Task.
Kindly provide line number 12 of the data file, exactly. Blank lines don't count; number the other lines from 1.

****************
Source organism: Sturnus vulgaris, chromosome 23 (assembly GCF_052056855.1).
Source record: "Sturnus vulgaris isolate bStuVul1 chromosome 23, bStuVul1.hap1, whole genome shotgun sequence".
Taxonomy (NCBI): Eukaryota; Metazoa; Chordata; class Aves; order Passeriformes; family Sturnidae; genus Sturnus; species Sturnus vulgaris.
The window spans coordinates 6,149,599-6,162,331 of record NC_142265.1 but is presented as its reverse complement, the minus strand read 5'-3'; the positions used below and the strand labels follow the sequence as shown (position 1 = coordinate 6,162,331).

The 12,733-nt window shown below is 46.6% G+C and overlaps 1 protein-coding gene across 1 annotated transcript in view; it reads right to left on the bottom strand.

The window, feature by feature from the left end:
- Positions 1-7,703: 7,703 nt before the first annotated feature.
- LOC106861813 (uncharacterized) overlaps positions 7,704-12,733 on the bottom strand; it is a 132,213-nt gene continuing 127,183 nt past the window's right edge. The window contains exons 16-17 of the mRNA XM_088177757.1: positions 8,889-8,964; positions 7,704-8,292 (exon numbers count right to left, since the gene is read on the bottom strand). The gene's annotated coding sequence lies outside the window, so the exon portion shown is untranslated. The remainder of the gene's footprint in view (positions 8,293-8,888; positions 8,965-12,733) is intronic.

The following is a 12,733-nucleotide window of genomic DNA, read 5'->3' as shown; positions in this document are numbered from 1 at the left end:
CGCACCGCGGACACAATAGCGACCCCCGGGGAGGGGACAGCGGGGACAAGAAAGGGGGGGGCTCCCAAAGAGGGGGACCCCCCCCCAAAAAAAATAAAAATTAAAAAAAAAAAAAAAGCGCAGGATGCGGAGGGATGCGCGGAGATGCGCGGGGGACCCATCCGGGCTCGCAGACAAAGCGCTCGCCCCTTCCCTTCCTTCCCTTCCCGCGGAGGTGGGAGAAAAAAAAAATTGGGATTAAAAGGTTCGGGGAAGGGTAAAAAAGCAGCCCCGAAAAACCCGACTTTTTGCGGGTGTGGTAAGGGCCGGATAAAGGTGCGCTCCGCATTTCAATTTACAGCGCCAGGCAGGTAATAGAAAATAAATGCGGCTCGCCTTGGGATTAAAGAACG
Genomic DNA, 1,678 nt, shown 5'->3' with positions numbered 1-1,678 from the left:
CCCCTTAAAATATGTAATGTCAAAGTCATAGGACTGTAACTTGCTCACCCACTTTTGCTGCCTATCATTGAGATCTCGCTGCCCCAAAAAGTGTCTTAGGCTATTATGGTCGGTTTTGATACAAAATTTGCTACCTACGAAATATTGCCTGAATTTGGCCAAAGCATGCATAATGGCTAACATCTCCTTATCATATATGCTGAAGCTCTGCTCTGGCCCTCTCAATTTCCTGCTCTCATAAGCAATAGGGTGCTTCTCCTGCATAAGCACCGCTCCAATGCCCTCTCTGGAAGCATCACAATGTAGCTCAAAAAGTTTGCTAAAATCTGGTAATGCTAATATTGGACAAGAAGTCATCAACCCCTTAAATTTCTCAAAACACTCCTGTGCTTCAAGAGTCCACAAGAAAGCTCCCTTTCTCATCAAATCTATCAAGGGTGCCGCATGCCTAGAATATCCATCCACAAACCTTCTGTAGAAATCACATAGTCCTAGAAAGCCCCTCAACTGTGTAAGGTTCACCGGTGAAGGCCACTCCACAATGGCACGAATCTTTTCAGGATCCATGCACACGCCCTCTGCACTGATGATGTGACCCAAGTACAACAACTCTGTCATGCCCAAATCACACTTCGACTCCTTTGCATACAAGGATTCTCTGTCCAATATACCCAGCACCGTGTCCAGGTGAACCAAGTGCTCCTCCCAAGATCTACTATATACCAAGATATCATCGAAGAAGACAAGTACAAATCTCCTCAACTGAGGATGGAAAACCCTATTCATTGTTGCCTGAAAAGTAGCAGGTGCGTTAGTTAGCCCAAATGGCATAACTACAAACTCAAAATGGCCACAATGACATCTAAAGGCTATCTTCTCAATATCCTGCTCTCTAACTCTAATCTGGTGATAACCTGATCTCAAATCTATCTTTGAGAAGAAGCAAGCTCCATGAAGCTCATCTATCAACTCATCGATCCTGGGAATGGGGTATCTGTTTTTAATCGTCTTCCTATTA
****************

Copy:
CCCCTTAAAATATGTAATGTCAAAGTCATAGGACTGTAACTTGCTCACCCACTTTTGCTGCCTATCATTGAGATCTCGCTGCCCCAAAAAGTGTCTTAGGCTATTATGGTCGGTTTTGATACAAAATTTGCTACCTACGAAATATTGCCTGAATTTGGCCAAAGCATGCATAATGGCTAACATCTCCTTATCATATATGCTGAAGCTCTGCTCTGGCCCTCTCAATTTCCTGCTCTCATAAGCAATAGGGTGCTTCTCCTGCATAAGCACCGCTCCAATGCCCTCTCTGGAAGCATCACAATGTAGCTCAAAAAGTTTGCTAAAATCTGGTAATGCTAATATTGGACAAGAAGTCATCAACCCCTTAAATTTCTCAAAACACTCCTGTGCTTCAAGAGTCCACAAGAAAGCTCCCTTTCTCATCAAATCTATCAAGGGTGCCGCATGCCTAGAATATCCATCCACAAACCTTCTGTAGAAATCACATAGTCCTAGAAAGCCCCTCAACTGTGTAAGGTTCACCGGTGAAGGCCACTCCACAATGGCACGAATCTTTTCAGGATCCATGCACACGCCCTCTGCACTGATGATGTGACCCAAGTACAACAACTCTGTCATGCCCAAATCACACTTCGACTCCTTTGCATACAAGGATTCTCTGTCCAATATACCCAGCACCGTGTCCAGGTGAACCAAGTGCTCCTCCCAAGATCTACTATATACCAAGATATCATCGAAGAAGACAAGTACAAATCTCCTCAACTGAGGATGGAAAACCCTATTCATTGTTGCCTGAAAAGTAGCAGGTGCGTTAGTTAGCCCAAATGGCATAACTACAAACTCAAAATGGCCACAATGACATCTAAAGGCTATCTTCTCAATATCCTGCTCTCTAACTCTAATCTGGTGATAACCTGATCTCAAATCTATCTTTGAGAAGAAGCAAGCTCCATGAAGCTCATCTATCAACTCATCGATCCTGGGAATGGGGTATCTGTTTTTAATCGTCTTCCTATTA